Around the World

Miles flown for stories
2015: 290,939
2014: 363,407
Total: 1,212,540






Behind the Scenes with Sea-Tac Airport’s Runway Construction

Taxiway Mike at Sea-Tac Airport is closed during construction of runway 16C/34C. - Photo: Lauren Darnielle | AirlineReporter

Taxiway Mike at Sea-Tac Airport is closed during reconstruction of runway 16C/34C – Photo: Lauren Darnielle | AirlineReporter

Last week, I had the opportunity to get a behind-the-scenes look at the construction currently in progress on Runway 16C/34C at Seattle-Tacoma International Airport (SEA, aka Sea-Tac). The center runway closed on May 4th for a complete reconstruction and is scheduled to re-open October 30th, so the project is already well underway.

At 9,426 feet in length, 16C/34C is Sea-Tac’s second-longest runway, consisting of over 4,000 concrete panels, each measuring 20 feet x 18.75 feet. Needless to say, reconstructing a runway is a huge undertaking, so there was plenty to see on our tour!

During construction, it is business as usual on the other two runways and the open taxiways. - Photo: Lauren Darnielle | AirlineReporter

During construction, it is business as usual on the other two runways and the open taxiways – Photo: Lauren Darnielle | AirlineReporter

Originally built in 1969, 16C/34C is the oldest runway at Sea-Tac. It was designed to last 20 years, so it has more than done its duty. Upon completion of this reconstruction project, all three of Sea-Tac’s runways will have been constructed or rebuilt within the last seven years. 16R/34L (the hotly-contested “third runway”) was built in 2008, and the longest runway, 16L/34R, was reconstructed in 2009.

“We continue to grow at a tremendous rate and the reconstruction of Sec-Tac’s center runway is vital to serve the demands of our region with progressive steps to improve safety, efficiency and environmental stewardship”, said Mike Ehl, Director, Aviation Operations. “This will bring all of our runways up to modern standards for reliable use for decades to come.”

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Sixth-Annual Copper River Salmon Hootenanny with Alaska Airlines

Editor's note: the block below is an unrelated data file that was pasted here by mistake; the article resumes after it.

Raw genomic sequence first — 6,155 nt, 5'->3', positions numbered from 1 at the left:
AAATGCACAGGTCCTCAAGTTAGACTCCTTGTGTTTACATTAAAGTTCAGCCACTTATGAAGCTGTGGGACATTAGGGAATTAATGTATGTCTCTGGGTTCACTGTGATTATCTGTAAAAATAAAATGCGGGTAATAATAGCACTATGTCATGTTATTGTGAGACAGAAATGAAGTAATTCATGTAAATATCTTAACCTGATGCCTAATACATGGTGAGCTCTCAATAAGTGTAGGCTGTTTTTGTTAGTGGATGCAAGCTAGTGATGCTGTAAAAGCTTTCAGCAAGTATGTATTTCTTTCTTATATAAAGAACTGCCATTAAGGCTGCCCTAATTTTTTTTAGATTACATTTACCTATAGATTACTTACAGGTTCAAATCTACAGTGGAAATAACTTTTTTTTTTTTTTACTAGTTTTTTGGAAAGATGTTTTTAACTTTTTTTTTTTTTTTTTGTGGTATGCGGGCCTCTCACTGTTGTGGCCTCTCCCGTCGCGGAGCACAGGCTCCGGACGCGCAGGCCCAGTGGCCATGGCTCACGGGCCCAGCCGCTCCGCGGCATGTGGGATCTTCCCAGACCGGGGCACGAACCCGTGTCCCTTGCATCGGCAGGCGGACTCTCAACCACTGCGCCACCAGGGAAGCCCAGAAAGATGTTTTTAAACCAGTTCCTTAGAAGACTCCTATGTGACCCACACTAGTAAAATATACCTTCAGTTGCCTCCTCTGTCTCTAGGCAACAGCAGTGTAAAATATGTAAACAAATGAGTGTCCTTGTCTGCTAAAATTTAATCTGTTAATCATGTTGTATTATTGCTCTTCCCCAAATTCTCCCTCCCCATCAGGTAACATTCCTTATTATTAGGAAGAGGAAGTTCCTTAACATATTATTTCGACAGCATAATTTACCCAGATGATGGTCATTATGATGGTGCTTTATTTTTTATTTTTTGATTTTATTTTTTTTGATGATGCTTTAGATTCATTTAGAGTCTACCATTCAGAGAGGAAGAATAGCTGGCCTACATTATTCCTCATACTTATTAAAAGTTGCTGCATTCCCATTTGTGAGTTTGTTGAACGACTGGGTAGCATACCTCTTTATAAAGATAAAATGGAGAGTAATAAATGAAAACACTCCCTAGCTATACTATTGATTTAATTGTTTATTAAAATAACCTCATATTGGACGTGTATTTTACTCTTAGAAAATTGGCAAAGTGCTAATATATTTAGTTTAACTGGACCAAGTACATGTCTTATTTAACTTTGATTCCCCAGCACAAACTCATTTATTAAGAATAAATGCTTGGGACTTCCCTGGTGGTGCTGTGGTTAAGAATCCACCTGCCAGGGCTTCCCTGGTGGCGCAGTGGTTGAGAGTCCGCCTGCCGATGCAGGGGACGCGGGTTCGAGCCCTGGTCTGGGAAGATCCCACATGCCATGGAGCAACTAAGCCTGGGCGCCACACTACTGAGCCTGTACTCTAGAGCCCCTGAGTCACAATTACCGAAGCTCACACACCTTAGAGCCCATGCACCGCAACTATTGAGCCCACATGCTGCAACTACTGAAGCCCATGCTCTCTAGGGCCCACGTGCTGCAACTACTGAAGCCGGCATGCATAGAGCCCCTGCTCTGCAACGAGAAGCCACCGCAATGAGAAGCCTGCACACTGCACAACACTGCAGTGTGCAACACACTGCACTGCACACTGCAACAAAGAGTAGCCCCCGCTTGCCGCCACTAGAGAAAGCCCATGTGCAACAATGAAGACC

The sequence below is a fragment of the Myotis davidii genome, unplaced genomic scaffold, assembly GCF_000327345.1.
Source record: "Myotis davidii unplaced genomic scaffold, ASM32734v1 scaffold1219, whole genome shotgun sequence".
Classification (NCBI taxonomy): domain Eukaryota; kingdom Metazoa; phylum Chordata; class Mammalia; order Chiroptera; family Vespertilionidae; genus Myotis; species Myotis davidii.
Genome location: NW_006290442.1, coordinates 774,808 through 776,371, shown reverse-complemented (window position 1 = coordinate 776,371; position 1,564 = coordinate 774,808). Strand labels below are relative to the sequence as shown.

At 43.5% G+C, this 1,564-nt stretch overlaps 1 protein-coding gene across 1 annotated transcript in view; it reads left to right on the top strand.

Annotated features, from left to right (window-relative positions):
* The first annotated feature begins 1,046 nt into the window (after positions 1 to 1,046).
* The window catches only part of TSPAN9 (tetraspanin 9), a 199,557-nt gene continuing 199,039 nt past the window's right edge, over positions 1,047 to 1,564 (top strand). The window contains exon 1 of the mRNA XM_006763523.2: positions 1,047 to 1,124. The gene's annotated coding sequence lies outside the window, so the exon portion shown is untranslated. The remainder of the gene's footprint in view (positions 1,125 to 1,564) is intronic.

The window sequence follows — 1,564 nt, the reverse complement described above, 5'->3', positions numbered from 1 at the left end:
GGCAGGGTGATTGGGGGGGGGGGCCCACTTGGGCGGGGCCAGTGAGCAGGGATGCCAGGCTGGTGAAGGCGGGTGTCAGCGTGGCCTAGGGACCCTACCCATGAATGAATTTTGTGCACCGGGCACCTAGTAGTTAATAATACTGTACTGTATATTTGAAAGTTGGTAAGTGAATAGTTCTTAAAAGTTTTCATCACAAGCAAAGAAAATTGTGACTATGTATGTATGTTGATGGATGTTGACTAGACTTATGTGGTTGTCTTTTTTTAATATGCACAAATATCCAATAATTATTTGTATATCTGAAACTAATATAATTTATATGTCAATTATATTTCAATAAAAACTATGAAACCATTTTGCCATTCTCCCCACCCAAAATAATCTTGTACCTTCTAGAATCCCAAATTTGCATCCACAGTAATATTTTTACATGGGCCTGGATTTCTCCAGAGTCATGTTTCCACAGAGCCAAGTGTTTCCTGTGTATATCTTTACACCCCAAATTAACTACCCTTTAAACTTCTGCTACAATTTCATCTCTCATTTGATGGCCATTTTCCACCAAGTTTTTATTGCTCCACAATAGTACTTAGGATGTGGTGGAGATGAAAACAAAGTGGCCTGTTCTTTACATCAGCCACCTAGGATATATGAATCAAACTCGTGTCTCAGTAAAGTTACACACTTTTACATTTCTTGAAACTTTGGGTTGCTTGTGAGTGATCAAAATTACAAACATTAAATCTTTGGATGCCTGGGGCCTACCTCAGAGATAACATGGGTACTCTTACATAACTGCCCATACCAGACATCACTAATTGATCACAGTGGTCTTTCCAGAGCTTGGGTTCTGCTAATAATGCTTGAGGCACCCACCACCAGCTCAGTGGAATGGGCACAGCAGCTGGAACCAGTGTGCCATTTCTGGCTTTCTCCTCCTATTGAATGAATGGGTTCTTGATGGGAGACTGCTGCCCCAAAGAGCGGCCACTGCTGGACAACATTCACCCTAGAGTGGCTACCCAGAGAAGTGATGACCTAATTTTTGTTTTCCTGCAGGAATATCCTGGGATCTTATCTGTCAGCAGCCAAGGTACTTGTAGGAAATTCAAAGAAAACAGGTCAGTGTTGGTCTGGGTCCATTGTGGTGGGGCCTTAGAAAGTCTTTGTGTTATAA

Welcoming a 53lb Copper River salmon to Seattle

Welcoming a 53lb Copper River salmon to Seattle

In what town do people get up before 4:00am to greet some fish? In the land of the flying fish, of course!

This was the sixth year in a row that I woke up earlier than I probably should to greet my breakfast, which was flying in on an Alaska Airlines Boeing 737-400 Combi. Why? Well, it is a special (aka delicious) kind of breakfast; some Copper River salmon.

Also, I  enjoy the fun event that Alaska Airlines puts on each year to celebrate the official start to the salmon season.

The Alaska Airlines Boeing 737-400 Combi (reg N762AS) arrives to SEA

The Alaska Airlines Boeing 737-400 Combi (reg N762AS) arrives to SEA

Why are these salmon different? Well, they like to travel — about 300 miles from the ocean to their spawning grounds and that type of journey requires lots of energy (aka fat). That fat gives the fish its special flavor for which many people are willing to pay a premium.

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For the Birds: Wildlife Management at Seattle-Tacoma International Airport

One of 2 Avian radars located at SeaTac.  This one in a ditch at SeaTac adjacent to the third runway.

One of two avian radars located at SEA. This one is in a ditch adjacent to the third runway.